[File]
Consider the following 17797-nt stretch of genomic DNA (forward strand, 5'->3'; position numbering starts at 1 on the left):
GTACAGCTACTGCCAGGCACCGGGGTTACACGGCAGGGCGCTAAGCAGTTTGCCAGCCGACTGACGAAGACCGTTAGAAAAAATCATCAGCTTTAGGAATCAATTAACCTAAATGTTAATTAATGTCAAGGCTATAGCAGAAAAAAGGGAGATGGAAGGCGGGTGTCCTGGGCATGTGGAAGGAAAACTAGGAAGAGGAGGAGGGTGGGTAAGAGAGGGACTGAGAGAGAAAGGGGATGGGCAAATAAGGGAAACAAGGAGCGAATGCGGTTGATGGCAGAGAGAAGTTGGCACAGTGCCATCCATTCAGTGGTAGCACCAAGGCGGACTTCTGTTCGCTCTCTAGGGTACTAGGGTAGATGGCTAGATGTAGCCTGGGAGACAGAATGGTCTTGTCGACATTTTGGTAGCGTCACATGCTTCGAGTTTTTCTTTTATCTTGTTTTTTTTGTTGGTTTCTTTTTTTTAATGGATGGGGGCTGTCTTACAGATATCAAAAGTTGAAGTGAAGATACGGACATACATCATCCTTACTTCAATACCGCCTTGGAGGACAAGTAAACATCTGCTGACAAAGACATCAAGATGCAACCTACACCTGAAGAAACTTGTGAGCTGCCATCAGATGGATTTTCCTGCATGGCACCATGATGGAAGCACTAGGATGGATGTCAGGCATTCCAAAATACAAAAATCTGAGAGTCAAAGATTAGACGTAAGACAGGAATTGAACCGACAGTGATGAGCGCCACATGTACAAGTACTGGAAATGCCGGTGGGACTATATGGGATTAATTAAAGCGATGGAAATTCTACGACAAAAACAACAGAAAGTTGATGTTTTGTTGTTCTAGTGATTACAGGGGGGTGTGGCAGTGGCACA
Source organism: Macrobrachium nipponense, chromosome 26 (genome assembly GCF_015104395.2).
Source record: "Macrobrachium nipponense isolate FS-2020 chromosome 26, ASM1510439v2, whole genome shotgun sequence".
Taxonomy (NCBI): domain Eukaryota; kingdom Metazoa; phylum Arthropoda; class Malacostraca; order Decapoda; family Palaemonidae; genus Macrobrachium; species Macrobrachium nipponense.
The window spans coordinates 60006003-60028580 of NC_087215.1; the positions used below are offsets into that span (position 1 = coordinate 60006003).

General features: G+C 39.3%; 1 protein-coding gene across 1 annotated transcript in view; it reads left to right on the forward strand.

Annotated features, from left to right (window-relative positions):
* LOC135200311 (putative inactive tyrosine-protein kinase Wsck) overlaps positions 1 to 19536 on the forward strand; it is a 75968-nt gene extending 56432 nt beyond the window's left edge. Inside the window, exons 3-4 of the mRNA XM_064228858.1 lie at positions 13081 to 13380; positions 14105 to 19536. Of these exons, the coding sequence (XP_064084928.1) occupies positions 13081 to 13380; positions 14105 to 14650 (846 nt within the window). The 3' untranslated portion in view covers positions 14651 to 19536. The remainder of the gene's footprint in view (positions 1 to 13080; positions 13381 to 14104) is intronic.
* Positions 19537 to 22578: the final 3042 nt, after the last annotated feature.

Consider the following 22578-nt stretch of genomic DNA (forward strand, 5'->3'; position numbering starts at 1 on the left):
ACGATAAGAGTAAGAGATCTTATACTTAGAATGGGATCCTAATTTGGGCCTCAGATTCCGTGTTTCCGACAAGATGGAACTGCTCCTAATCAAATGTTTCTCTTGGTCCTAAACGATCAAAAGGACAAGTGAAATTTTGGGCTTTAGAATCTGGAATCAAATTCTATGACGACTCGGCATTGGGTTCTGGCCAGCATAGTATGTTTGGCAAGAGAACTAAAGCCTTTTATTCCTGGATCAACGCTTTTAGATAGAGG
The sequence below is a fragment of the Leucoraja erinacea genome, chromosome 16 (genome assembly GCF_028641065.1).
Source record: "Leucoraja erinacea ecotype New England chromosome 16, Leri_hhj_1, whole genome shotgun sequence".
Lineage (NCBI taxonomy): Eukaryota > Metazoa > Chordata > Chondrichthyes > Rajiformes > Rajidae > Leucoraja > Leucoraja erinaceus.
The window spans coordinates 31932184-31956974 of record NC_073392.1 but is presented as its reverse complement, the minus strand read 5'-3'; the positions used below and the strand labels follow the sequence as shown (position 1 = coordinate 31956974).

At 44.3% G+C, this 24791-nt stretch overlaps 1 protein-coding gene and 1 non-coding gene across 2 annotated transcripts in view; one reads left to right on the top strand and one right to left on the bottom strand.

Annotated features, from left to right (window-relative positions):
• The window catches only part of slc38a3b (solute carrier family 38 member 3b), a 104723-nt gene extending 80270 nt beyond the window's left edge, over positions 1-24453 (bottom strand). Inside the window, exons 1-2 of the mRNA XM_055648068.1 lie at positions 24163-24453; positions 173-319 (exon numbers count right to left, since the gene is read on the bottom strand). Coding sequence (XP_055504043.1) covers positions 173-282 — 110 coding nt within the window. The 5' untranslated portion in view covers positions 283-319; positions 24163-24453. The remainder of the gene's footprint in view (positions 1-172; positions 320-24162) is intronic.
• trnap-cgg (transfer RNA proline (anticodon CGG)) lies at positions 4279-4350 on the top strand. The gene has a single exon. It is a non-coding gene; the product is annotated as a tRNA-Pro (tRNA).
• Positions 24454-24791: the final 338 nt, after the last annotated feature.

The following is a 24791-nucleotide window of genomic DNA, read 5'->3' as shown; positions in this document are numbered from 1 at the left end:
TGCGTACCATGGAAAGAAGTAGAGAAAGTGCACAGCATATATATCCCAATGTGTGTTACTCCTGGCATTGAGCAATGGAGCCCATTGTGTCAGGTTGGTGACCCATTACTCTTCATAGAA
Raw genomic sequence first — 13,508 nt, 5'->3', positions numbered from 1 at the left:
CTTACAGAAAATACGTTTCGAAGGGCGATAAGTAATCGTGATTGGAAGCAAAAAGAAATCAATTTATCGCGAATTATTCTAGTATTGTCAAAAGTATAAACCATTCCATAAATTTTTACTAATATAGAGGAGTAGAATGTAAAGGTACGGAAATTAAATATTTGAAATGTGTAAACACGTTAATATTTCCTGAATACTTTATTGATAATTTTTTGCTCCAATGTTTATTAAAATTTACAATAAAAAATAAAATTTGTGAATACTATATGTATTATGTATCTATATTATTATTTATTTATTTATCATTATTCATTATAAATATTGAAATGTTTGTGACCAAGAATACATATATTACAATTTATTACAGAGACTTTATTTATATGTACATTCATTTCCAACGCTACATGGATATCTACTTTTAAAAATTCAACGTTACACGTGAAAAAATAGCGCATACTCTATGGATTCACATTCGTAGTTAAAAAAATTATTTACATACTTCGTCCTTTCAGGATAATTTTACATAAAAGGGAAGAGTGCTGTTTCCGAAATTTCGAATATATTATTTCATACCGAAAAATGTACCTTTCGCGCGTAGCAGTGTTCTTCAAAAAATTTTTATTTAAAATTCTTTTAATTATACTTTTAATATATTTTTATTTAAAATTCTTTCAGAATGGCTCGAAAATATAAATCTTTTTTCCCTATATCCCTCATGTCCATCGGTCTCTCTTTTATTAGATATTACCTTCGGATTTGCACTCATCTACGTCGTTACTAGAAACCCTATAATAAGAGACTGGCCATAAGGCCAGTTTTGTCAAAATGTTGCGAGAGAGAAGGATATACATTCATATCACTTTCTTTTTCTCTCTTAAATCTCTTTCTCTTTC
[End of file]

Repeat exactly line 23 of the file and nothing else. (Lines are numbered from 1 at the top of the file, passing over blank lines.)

TGCGTACCATGGAAAGAAGTAGAGAAAGTGCACAGCATATATATCCCAATGTGTGTTACTCCTGGCATTGAGCAATGGAGCCCATTGTGTCAGGTTGGTGACCCATTACTCTTCATAGAA